The Best Bike Trails: Arches National Park

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“Arches National Park” by Tony Kent

“Arches National Park” by Tony Kent

 

Arches National Park treats bikers and hikers alike to its majestic collection of colorful natural rock formations. The park’s over 2,000 grand stone arches and hundreds of towering pinnacles, gigantic fins and massive balanced rocks promise a totally breathtaking experience. The paved 22-mile Scenic Drive takes you to all of the park’s major points.

Now, as for the trails, there are four to choose from:

Gemini Bridges

You can reach this trail’s official trailhead by driving 7.2 miles north via Highway 191 from the bridge right above the Colorado River. You can park your car at the large parking lot west of the 135.5 mile marker.

The trail itself is 16 miles long round trip and features a total climb of about 1,500 vertical feet divided into three 500-foot sections. Most beginners who are in good shape should be able to complete the entire trail as it is relatively easy despite its length.

Hurrah Pass

The trail is 9.4 miles long but you can easily make the ride shorter by driving a portion of the road to Kane Spring Canyon. The ride involves a total climb of 1,100 vertical feet but is still a relatively easy trail overall.

Monitor-Merrimac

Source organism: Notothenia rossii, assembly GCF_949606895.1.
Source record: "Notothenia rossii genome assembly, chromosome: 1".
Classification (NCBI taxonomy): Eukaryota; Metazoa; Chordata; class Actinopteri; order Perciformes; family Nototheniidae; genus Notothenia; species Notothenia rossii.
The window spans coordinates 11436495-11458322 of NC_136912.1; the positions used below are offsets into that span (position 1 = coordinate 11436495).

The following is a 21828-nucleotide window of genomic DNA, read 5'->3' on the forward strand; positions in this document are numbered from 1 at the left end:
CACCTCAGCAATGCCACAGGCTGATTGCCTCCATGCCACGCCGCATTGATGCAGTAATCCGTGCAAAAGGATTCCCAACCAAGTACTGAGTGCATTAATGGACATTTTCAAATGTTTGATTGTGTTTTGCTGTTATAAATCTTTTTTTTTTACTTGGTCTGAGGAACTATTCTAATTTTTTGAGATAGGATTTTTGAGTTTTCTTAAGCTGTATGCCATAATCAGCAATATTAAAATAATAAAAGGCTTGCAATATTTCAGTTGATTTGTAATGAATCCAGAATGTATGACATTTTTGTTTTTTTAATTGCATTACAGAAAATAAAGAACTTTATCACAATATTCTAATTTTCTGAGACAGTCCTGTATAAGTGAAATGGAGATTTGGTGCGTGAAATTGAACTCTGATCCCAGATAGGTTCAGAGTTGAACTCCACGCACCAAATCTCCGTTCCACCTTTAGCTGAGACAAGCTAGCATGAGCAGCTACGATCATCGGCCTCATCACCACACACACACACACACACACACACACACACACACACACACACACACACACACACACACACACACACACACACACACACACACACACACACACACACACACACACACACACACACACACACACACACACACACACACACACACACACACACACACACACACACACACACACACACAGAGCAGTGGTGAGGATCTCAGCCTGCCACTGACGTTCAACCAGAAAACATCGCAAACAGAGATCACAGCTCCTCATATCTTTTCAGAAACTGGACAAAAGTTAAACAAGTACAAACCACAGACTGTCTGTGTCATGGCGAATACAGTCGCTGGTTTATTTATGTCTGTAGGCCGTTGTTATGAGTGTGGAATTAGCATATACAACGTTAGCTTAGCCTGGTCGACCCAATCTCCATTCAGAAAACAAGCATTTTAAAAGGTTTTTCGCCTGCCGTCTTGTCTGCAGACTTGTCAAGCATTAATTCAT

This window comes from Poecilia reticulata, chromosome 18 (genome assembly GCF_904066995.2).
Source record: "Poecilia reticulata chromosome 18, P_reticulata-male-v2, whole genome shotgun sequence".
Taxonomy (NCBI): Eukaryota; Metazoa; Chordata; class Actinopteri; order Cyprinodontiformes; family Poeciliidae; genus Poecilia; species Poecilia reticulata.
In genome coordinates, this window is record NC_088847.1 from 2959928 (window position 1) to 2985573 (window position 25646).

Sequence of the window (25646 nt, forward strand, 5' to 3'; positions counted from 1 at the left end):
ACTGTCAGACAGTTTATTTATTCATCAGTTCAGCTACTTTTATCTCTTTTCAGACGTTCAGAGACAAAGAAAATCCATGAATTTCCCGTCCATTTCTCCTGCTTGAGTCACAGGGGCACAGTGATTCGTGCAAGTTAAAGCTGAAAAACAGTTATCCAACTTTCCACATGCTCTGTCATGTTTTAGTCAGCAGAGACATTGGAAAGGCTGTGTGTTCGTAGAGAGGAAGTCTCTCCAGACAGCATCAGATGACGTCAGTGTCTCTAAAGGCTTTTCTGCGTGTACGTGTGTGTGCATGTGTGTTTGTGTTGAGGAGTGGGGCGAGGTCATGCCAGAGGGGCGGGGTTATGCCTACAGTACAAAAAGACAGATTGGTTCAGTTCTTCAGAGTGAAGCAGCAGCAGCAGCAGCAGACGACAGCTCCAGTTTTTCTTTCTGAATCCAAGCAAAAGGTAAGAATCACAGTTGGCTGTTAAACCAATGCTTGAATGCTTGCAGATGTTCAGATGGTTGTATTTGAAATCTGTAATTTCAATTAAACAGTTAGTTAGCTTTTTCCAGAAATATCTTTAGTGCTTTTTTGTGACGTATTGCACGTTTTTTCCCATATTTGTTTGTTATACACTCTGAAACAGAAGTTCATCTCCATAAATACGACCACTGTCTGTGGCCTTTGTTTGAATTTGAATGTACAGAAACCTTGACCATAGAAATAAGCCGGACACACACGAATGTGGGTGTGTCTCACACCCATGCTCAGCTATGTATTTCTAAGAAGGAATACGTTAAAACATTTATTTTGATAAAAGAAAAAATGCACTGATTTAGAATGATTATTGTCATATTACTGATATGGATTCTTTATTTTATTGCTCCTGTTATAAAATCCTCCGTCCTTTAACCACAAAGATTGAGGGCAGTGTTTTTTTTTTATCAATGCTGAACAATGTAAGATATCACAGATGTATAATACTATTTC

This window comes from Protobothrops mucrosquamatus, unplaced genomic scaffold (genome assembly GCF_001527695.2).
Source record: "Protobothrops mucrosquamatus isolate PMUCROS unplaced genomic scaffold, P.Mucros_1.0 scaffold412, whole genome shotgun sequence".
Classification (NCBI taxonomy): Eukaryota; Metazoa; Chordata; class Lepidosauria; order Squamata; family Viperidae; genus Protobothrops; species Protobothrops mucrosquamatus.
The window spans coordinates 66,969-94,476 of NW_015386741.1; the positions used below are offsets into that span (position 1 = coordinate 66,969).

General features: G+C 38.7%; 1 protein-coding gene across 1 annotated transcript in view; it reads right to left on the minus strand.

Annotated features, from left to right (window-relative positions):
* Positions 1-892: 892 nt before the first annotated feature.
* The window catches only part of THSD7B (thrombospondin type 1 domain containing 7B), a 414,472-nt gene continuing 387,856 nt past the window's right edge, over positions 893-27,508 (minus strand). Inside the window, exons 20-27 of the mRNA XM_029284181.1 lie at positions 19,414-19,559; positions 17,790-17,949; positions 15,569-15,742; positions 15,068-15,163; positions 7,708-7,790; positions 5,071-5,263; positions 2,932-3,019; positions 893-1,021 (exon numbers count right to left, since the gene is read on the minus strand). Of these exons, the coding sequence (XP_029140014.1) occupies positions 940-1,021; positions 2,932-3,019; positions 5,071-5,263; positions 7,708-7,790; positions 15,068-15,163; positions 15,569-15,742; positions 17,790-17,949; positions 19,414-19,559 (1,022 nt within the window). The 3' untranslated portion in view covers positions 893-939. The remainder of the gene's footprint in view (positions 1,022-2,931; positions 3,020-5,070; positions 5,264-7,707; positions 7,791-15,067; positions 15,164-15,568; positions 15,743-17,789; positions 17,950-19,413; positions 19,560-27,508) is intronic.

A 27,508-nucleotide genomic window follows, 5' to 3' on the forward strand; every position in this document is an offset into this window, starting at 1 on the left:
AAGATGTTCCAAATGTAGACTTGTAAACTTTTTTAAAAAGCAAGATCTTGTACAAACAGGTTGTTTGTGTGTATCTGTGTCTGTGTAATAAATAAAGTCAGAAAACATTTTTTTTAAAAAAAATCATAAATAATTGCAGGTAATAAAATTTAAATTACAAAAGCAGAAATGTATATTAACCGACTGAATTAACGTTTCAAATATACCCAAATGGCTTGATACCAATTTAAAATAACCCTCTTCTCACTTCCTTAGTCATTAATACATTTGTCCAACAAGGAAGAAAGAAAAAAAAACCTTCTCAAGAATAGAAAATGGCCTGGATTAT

This trail was named in honor of the Monitor and Merrimac warships that were used during the civil war. It used to be just one big sea of hot sand guarded by aggressive biting flies so a lot of bikers used to stay away from it. Today, however, changes have been made to make the area more biker-friendly so expect a more comfortable riding experience.

The ride is 6.1 miles long and features a total climb of 500 vertical feet. The entire trail consists primarily of single track and open rock.

Slickrock

This world famous 13-mile trail takes bikers on a journey through beautiful sand dunes and eroded ancient sea beds. The amazing views come at a price, however, as the ride is very challenging in terms of the level of fitness and skill necessary to complete it.

The trail’s name can be quite misleading though as the type of sandstone that makes up most of its surface is by no means slick. In fact, it is practically as rough as sandpaper so bikers should have no problems with tire slippage except on rainy days.

The ride is divided into three primary sections: the out-and-back lead-in, the 6.8-mile loop and the optional 2.3-mile practice loop.

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